Discover more from Bird Mountain
--Sun & Mon, Sept 10/11 2023
A Sunday morning trip to Fallingwater leaves us exhausted, so I while away the fading hours of the day on the balcony, staring into a bleak sky. The sit starts around 4:15 PM and ends when the Chimney Swifts depart, about 7:40. In all that time, only 16 species suffer themselves to be detected. If one didn’t know better, it would be nearly impossible to know that the migration was ongoing.
Background activities on this languorous Sunday evening are the occasional explosive returns to town of Rock Pigeons and the frequent high-pitched crying of Cedar Waxwings. The first drama happens at 4:30, when frantic rattling in the confluence alerts me to the presence of a Belted Kingfisher. As it flashes by, going upriver, an Osprey explodes from the same spot, straight up over my head and out of sight. I would like to imagine that the two were quarrelling over a fish. The excitement seems to trigger a couple Blue Jays up Bald Eagle Creek somewhere. Then everything lapses into quiet again.
Soon, rain comes down softly, not deterring an ever-growing flock of swifts spread out across the Gap, high up, at least 150 of them.
At 6 PM sharp, church bells ring out, perhaps the spark for the first calls of nearby House Finches.
Half an hour later, a Common Raven flaps past, croaking on an even register, without any touch of excitement. Then a Carolina Wren announces the beginning of the end, singing nearby after a lapse of a couple hours, at least. At 6:40, a sweet song I’ve not heard in many weeks: male House Finch, from a nearby sycamore.
Minutes later, two ravens fly out of Plummer’s Hollow toward town, calling softly. One maintains a straight course while the other, to its left a wingtip away, executes several sideways rolls, like a bullet. They eventually bank in tandem and head back to Brush Mountain.
Once again before seven, the wren breaks the silence and an American Crow calls briefly. At three minutes to the hour, 11 American Robins coast back over the north side of town from Bald Eagle Mountain somewhere. Seconds later, two groups of five each follow. The leader of the nearer group abruptly plummets in a half-spiral into the tall poplar along Bald Eagle Creek at my 11, and the other four follow. They stay there for around half an hour until proceeding to their night roosts somewhere to the west and out of sight.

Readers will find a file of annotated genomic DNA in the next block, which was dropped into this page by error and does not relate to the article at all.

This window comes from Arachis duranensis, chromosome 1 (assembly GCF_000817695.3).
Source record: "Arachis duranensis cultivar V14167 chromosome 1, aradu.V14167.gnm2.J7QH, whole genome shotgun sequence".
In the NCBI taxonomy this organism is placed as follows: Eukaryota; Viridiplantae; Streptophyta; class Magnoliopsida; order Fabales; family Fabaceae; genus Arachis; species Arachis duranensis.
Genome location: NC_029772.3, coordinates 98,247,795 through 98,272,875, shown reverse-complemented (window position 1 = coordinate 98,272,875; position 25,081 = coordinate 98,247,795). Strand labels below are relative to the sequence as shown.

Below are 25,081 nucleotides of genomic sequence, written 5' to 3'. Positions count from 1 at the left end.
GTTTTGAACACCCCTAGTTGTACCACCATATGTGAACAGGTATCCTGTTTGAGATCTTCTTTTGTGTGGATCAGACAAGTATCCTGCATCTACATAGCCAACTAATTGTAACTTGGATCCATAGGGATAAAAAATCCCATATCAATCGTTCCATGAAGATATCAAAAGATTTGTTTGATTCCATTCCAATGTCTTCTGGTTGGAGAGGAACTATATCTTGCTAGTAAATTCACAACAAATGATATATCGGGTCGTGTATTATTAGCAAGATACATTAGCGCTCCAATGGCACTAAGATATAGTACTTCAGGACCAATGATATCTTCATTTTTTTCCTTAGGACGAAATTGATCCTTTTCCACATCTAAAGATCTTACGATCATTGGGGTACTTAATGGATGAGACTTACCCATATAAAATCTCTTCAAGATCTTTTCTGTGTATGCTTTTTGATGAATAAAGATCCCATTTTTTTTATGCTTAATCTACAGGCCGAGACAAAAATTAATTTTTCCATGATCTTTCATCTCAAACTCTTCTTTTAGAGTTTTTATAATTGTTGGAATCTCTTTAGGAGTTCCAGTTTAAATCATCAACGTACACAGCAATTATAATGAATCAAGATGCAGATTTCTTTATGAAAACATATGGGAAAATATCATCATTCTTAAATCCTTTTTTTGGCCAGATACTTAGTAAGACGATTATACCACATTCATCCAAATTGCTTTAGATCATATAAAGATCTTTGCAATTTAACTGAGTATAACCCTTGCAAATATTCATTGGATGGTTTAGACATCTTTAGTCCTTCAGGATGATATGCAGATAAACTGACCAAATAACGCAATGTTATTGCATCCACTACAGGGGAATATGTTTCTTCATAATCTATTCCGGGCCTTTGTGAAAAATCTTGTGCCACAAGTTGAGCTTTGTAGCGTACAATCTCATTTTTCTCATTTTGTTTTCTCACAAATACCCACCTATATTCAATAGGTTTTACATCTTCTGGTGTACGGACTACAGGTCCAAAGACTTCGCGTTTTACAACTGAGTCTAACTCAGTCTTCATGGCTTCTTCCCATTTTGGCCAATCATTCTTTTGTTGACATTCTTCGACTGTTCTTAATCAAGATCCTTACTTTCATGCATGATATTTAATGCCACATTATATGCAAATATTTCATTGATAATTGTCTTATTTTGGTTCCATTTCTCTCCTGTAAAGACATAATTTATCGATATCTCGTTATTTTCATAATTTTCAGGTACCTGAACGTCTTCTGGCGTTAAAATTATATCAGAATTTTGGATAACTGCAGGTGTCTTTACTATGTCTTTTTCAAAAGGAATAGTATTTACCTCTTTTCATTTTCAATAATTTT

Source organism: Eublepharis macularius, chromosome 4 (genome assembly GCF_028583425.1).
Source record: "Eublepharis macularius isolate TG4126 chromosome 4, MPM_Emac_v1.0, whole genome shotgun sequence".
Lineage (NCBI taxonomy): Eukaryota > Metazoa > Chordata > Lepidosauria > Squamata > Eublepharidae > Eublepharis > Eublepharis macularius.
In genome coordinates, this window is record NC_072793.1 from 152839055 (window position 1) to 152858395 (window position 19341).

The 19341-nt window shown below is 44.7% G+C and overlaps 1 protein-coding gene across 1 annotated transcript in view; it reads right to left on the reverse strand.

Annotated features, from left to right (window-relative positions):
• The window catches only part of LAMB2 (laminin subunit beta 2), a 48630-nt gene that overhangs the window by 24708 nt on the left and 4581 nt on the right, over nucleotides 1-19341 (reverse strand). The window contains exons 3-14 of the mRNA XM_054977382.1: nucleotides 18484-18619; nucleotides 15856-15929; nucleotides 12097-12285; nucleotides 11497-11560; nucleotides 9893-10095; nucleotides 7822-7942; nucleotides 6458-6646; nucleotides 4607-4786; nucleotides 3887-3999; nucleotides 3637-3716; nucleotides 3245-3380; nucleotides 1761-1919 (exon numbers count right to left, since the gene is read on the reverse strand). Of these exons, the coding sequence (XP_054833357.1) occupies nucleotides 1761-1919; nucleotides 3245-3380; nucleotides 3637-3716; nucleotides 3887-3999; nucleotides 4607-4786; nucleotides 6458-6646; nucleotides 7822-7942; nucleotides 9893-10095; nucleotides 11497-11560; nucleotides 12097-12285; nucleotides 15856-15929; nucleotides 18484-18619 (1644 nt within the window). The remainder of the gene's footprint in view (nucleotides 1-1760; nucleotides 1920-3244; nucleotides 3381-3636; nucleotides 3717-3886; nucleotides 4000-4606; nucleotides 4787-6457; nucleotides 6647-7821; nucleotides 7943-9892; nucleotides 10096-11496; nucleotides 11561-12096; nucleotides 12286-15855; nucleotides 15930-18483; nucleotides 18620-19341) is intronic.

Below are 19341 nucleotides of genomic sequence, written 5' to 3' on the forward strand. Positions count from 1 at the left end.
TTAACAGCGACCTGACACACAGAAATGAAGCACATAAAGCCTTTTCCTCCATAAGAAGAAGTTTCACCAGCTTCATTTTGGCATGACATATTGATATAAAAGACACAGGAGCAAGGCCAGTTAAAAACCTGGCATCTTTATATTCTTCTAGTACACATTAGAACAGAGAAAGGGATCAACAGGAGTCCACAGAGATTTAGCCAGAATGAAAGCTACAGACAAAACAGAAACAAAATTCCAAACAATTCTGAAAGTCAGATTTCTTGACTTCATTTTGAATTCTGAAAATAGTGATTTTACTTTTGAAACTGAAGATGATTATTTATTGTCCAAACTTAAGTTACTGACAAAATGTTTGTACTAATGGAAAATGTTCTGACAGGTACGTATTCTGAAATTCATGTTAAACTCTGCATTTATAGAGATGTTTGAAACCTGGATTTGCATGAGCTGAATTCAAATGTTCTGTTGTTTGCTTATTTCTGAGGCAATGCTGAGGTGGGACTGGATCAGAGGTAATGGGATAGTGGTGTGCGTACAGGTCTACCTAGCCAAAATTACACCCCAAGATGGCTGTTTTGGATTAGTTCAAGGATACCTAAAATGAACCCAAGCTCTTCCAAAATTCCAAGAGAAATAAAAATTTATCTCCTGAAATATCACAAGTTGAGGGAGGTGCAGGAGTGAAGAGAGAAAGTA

The 7 o’clock hour is a gradual descent into oblivion as the first katydids start up. The activity centers on the convergence of swifts over the confluence, a nightly occurrence this time of year. Around 50 are present for 30 minutes until departing for their respective chimneys. How much of their activity is social and how much is focused on catching bugs is hard to tell, but the predictability and repetitiveness of this event suggests that something more than a feeding frenzy is taking place. I would suspect these are some of the same swifts I saw earlier, but from my vantage point I can’t tell how many in the group are the same individuals minute after minute and which are new dusk arrivals from out of the Gap. Most likely, several hundred swifts are roosting in town right now, but unless and until I can get a good morning flight count, I can’t really determine the local population size right now in this chittering crowd.
Swifts may be the big aerial show of the night, but the Carolina Wren gets the last word in, singing for the final time at 7:36 PM.
September 11th on a Monday: glum anniversary, low light, thick clouds, and a screaming power tool already by 6:30 AM over in the junkyard. The Carolina Wren can barely get a word in edgewise. A bulky Green Heron comes up high over the river from some feeding spot downstream, banking around the junkyard and flying on rapid wingbeat over town, not making a sound that I can hear.
No early hummer at the feeder today for the first time in a long while. The Bald Eagles are about, though: first, a juvenile from the north, then an adult overhead, both soaring east through the Gap.
Thanks for reading Bird Mountain! Subscribe for free to receive new posts and support my work.